Rescue workers in Trinidad and Tobago are racing to clean up a massive oil spill after a mysterious ship ran aground near the Caribbean island, casting a pall over carnival tourism.
The oil spill was “not under control” on Sunday, said Prime Minister Keith Rowley, who added that the country was in the grip of a national emergency.
The mysterious vessel capsized in the waters off the Caribbean island on Wednesday, without having made any emergency calls, with no sign of crew and no clear sign of ownership.
Rowley declared a national emergency on Sunday as oil leaks from the ship affected nearly 10 miles of coastline.
“Cleaning and restoration can only begin as soon as the situation is under control. For now, the situation is not under control,” the prime minister told reporters.
Divers have so far been unable to plug the leak.
Hundreds of volunteers have mobilized since Thursday to stop the spread of the oil, and the government has asked for even more to help. Images and videos released by the government showed crews working late into the night on Sunday.
The leak damaged a reef and beaches in the Atlantic, and residents in the village of Lambeau were advised to wear masks or temporarily relocate.
The government published satellite images on social media, showing the affected areas.
“Satellite imagery reveals a distinctive silver slick emanating from the overturned wreckage. Additionally, visible streaks of a thick, black substance accompany the spill,” the post said.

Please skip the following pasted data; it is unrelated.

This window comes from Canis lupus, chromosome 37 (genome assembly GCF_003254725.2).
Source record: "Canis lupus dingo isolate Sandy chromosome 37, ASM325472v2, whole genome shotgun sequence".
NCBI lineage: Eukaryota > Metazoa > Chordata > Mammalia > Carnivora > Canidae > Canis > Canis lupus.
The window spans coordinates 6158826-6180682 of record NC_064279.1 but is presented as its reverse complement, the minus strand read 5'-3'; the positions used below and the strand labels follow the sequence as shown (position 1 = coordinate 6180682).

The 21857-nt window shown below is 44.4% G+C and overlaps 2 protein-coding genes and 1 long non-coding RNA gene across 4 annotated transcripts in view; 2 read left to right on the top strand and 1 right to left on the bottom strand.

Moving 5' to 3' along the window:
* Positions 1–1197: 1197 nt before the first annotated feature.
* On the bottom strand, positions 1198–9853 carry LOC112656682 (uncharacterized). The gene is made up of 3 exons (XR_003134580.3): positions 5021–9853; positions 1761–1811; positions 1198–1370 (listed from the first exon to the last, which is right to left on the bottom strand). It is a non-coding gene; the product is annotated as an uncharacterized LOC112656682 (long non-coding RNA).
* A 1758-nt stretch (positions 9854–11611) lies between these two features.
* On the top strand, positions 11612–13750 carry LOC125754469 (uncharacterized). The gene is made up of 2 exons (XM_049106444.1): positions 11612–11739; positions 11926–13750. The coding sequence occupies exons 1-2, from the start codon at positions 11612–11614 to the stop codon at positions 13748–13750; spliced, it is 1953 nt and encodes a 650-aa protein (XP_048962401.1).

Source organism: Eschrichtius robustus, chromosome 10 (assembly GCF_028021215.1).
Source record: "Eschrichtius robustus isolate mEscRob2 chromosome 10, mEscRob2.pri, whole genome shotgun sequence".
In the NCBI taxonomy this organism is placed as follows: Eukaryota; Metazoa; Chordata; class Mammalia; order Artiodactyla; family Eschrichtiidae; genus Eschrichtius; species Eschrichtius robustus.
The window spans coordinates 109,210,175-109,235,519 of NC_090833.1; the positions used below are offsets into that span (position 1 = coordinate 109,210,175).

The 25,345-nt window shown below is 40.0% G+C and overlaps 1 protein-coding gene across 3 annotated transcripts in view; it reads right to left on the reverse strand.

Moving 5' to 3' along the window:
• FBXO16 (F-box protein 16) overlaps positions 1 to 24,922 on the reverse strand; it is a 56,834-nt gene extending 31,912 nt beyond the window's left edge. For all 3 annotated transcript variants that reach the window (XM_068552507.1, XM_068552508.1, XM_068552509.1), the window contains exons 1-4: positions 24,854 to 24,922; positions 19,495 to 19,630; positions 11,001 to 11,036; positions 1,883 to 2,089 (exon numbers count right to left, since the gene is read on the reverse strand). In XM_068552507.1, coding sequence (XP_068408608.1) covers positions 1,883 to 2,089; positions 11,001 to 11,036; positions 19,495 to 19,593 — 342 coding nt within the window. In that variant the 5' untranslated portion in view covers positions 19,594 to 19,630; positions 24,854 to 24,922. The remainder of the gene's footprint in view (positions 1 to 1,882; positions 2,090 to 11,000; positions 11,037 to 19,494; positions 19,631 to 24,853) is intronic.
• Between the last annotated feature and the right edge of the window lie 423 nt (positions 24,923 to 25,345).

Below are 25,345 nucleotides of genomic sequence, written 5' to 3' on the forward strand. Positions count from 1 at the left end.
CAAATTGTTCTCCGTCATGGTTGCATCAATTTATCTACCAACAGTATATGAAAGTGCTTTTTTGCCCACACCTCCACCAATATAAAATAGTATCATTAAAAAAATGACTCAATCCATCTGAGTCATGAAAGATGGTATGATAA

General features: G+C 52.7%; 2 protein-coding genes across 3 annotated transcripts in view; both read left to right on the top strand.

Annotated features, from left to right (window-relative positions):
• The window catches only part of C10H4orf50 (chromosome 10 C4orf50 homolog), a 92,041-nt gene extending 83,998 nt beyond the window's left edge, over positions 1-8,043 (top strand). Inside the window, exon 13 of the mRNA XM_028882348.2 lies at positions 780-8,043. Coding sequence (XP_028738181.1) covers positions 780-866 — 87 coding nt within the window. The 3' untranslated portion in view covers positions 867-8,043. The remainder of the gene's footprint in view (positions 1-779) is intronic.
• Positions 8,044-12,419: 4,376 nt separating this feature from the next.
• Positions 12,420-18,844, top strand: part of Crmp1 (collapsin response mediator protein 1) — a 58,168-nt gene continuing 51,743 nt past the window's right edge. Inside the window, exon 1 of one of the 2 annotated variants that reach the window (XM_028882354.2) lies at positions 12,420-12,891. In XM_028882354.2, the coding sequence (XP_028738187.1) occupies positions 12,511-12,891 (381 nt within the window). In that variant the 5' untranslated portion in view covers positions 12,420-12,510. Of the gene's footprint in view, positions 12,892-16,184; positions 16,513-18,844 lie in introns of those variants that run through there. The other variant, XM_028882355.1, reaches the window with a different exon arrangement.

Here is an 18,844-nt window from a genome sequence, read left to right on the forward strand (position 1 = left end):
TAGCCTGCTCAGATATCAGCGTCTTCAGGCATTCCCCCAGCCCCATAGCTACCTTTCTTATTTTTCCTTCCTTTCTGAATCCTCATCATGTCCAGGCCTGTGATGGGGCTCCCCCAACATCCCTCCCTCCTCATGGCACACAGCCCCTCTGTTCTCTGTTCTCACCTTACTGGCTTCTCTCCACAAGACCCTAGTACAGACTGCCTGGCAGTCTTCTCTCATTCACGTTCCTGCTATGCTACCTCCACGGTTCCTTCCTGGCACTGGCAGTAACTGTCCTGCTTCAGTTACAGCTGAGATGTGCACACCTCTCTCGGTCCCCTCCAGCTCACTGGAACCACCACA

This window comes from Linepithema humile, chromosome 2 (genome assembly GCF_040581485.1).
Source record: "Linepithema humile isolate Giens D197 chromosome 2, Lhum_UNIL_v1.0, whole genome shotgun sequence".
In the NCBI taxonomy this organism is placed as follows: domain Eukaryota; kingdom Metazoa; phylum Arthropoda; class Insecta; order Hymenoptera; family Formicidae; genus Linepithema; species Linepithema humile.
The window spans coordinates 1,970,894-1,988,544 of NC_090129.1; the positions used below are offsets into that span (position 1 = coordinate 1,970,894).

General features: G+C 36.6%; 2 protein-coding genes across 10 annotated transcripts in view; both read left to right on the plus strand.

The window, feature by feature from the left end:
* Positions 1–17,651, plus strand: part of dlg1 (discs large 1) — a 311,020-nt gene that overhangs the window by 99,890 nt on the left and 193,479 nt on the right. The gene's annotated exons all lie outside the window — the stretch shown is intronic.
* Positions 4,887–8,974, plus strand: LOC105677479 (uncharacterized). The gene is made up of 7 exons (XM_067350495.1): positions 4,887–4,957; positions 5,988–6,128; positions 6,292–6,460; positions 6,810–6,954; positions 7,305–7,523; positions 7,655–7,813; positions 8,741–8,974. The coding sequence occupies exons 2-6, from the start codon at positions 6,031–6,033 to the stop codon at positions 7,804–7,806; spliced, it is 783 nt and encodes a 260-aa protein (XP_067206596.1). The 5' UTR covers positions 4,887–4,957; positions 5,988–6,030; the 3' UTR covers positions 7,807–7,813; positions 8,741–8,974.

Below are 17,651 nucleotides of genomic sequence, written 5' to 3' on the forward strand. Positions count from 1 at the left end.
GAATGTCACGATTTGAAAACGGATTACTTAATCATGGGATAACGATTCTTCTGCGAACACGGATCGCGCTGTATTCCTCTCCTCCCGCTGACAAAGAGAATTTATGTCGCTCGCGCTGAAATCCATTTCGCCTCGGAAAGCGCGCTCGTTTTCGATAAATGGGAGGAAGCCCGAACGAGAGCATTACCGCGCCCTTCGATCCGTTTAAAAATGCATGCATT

The oil spill comes at the height of the carnival, threatening tourism activity which is crucial to the economy of this two-island country.
It is unclear to what extent tourism will be affected. A cruise ship carrying 3,000 people docked in Tobago on Sunday.
Rowley said the mysterious vessel may have been involved in “illicit” business, adding: “We don’t know who it belongs to. We have no idea where it comes from, nor do we know everything it contains.
Divers spotted the name “Gulfstream” on the side of the craft and identified a length of cable, possibly indicating it was being towed, Rowley said.
The island’s emergency management agency said there were no signs of life on the ship, which is about 330 feet long. The agency posted dozens of images and videos on social media showing the ship and its crews scrambling to contain and clean up the oil spill.
Note: The content and images used in this article is rewritten and sourced from www.cbsnews.com